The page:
Meanwhile in Gaul, there's an invasion of Goths, Franks, and Burgundians with similar effects.
Whilst Italy was ravaged by the Goths and a succession of feeble tyrants oppressed the provinces beyond the Alps, the British island separated itself from the body of the Roman empire. The regular forces, which guarded that remote province, had been gradually withdrawn; and Britain was abandoned, without defence, to the Saxon pirates and the savages of Ireland and Caledonia. The Britons, reduced to this extremity, no longer relied on the tardy and doubtful aid of a declining monarch. They assembled in arms, repelled the invaders, and rejoiced in the important discovery of their own strength. Afflicted by similar calamities and actuated by the same spirit, the Armorican provinces (a name which comprehended the maritime countries of Gaul between the Seine and the Loire) resolved to imitate the example of the neighbouring island. They expelled the Roman magistrates who acted under the authority of the usurper Constantine; and a free government was established among a people who had so long been subject to the arbitrary will of a master.
A bit later, Attila appears and crushes everything in his path, from Gaul into Italy.
The Huns might be provoked to insult the misery of their slaves, over whom they exercised a despotic command; but their manners were not susceptible of a refined system of oppression; and the efforts of courage and diligence were often recompensed by the gift of freedom. The historian Priscus, whose embassy is a course of curious instruction, was accosted, in the camp of Attila, by a stranger, who saluted him in the Greek language, but whose dress and figure displayed the appearance of a wealthy Scythian. In the siege of Viminacium, he had lost, according to his own account, his fortune and liberty; he became the slave of Onegesius; but his faithful services, against the Romans and the Acatzires, had gradually raised him to the rank of the native Huns; to whom he was attached by the domestic pledges of a new wife and several children. The spoils of war had restored and improved his private property; he was admitted to the table of his former lord; and the apostate Greek blessed the hour of his captivity, since it had been the introduction to an happy and independent state; which he held by the honourable tenure of military service. This reflection naturally produced a dispute on the advantages, and defects, of the Roman government, which was severely arraigned by the apostate, and defended by Priscus in a prolix and feeble declamation. The freedom of Onegesius exposed, in true and lively colours, the vices of a declining empire, of which he had so long been the victim; the cruel absurdity of the Roman princes, unable to protect their subjects against the public enemy, unwilling to trust them with arms for their own defence; the intolerable weight of taxes, rendered still more oppressive by the intricate or arbitrary modes of collection; the obscurity of numerous and contradictory laws; the tedious and expensive forms of judicial proceedings; the partial administration of justice; and the universal corruption, which increased the influence of the rich, and aggravated the misfortunes of the poor. A sentiment of patriotic sympathy was at length revived in the breast of the fortunate exile; and he lamented, with a flood of tears, the guilt or weakness of those magistrates who had perverted the wisest and most salutary institutions.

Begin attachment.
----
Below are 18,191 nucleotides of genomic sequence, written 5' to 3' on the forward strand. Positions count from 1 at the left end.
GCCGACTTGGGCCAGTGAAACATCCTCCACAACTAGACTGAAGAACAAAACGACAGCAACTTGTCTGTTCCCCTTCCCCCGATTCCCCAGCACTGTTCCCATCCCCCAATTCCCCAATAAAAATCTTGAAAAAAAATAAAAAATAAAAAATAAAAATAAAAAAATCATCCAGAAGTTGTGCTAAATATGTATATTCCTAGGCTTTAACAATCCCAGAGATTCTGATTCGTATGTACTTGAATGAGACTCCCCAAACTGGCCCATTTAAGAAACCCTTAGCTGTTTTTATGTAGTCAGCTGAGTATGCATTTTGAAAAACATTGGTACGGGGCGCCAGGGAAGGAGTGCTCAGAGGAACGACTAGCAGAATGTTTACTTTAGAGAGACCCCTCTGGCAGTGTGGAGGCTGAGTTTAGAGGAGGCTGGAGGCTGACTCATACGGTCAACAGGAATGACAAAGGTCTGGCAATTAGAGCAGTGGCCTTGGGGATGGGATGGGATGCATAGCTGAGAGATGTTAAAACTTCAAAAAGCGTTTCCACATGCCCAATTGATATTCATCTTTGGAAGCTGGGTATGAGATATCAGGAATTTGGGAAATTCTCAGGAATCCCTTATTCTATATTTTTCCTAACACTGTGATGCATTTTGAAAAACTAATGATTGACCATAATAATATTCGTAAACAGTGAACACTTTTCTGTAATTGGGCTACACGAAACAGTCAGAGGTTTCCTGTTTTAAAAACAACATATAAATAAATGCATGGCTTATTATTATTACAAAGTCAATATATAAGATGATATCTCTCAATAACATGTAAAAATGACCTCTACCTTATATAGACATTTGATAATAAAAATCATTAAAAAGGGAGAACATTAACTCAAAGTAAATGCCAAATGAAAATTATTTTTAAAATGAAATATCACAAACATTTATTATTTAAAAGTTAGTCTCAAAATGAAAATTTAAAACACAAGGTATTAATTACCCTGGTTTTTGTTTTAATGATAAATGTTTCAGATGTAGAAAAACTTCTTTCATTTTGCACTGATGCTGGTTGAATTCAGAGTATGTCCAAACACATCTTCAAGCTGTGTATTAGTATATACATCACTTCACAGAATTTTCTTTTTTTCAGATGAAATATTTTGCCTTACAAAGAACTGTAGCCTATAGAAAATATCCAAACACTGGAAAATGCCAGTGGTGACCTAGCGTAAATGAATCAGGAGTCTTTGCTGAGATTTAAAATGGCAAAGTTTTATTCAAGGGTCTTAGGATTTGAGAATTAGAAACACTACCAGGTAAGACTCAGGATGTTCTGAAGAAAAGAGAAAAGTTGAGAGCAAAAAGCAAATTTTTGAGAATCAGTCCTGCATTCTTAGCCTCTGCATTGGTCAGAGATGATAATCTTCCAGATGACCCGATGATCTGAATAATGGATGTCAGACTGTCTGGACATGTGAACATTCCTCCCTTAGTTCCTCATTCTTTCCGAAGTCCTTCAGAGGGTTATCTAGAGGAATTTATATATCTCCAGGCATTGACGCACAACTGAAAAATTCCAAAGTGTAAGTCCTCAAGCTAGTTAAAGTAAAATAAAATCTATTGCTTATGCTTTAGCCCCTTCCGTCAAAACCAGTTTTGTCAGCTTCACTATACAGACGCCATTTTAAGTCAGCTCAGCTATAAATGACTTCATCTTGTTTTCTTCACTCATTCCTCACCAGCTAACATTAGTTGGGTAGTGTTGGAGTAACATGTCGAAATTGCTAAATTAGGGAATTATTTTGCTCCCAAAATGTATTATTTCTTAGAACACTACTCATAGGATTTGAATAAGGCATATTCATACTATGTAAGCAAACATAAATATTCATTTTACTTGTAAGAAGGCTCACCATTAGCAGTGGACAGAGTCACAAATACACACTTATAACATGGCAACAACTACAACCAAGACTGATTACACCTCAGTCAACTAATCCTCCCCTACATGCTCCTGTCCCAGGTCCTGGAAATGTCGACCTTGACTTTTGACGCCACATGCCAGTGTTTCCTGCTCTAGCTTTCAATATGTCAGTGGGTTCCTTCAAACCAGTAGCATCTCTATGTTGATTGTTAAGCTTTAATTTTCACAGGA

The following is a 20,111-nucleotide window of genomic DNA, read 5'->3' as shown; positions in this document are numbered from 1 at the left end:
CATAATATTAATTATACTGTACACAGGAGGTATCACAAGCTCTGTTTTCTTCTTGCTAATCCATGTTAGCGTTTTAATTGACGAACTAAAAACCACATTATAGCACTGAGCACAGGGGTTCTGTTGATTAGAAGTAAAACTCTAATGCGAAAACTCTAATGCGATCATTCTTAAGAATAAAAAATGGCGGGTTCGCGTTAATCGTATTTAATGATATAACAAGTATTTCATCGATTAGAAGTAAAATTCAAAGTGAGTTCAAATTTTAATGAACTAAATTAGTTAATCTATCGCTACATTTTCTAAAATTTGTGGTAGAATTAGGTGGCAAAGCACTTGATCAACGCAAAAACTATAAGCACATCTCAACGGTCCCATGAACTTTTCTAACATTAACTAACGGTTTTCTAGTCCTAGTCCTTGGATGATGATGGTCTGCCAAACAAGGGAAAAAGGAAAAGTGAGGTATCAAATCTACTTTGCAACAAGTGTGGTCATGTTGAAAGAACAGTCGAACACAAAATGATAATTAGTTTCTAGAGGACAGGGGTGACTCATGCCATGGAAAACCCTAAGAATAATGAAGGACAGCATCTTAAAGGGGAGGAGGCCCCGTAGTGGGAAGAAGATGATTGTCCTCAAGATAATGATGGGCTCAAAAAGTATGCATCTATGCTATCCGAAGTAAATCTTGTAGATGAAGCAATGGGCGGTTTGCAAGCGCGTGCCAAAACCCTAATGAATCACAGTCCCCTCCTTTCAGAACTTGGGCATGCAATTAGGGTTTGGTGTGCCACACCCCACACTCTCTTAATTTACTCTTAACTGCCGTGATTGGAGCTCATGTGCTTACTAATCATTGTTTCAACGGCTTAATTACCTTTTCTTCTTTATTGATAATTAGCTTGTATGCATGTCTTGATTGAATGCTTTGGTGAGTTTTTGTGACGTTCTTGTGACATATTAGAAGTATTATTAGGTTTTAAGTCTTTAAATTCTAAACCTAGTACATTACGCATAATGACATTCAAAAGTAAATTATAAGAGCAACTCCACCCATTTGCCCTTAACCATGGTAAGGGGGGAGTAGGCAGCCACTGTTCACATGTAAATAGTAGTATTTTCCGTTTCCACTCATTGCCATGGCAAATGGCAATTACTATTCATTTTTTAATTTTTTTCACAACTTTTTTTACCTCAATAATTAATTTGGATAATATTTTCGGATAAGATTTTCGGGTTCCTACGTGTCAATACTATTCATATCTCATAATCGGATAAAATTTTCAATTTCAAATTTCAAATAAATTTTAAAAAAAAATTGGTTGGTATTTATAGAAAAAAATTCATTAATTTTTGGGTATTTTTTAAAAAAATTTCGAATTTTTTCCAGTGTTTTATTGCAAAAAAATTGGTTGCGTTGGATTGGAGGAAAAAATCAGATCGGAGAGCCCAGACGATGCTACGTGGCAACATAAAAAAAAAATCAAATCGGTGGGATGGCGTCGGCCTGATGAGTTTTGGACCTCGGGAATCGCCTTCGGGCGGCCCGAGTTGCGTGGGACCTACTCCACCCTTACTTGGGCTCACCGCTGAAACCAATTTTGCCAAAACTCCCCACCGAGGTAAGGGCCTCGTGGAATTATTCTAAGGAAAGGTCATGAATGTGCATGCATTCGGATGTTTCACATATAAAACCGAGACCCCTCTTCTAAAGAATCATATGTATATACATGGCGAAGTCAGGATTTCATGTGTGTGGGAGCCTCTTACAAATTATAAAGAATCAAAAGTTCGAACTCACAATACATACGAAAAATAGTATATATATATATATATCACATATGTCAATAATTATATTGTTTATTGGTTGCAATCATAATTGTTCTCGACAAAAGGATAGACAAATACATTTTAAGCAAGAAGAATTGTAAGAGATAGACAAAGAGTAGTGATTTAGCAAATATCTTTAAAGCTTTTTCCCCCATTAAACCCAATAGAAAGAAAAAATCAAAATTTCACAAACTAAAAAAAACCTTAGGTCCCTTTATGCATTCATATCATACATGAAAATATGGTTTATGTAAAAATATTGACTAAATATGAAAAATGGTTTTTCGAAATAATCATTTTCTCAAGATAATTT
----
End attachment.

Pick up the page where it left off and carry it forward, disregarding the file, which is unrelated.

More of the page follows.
Then in the middle of the 5th century, Genseric and his Vandals sack Rome once again.
On the third day after the tumult, Genseric boldly advanced from the port of Ostia to the gates of the defenceless city. Instead of a sally of the Roman youth, there issued from the gates an unarmed and venerable procession of the bishop at the head of his clergy.
The spectator, who casts a mournful view over the ruins of ancient Rome, is tempted to accuse the memory of the Goths and Vandals, for the mischief which they had neither leisure, nor power, nor perhaps inclination, to perpetrate. The tempest of war might strike some lofty turrets to the ground; but the destruction which undermined the foundations of those massy fabrics was prosecuted, slowly and silently, during a period of ten centuries; and the motives of interest that afterwards operated without shame or control were severely checked by the taste and spirit of the emperor Majorian. The decay of the city had gradually impaired the value of the public works. The circus and theatres might still excite, but they seldom gratified, the desires of the people; the temples, which had escaped the zeal of the Christians, were no longer inhabited either by gods or men; the diminished crowds of the Romans were lost in the immense space of their baths and porticoes; and the stately libraries and halls of justice became useless to an indolent generation, whose repose was seldom disturbed either by study or business. The monuments of consular, or Imperial, greatness were no longer revered as the immortal glory of the capital; they were only esteemed as an inexhaustible mine of materials, cheaper and more convenient than the distant quarry.
The Vandals turn to piracy across almost the entire Mediterranean: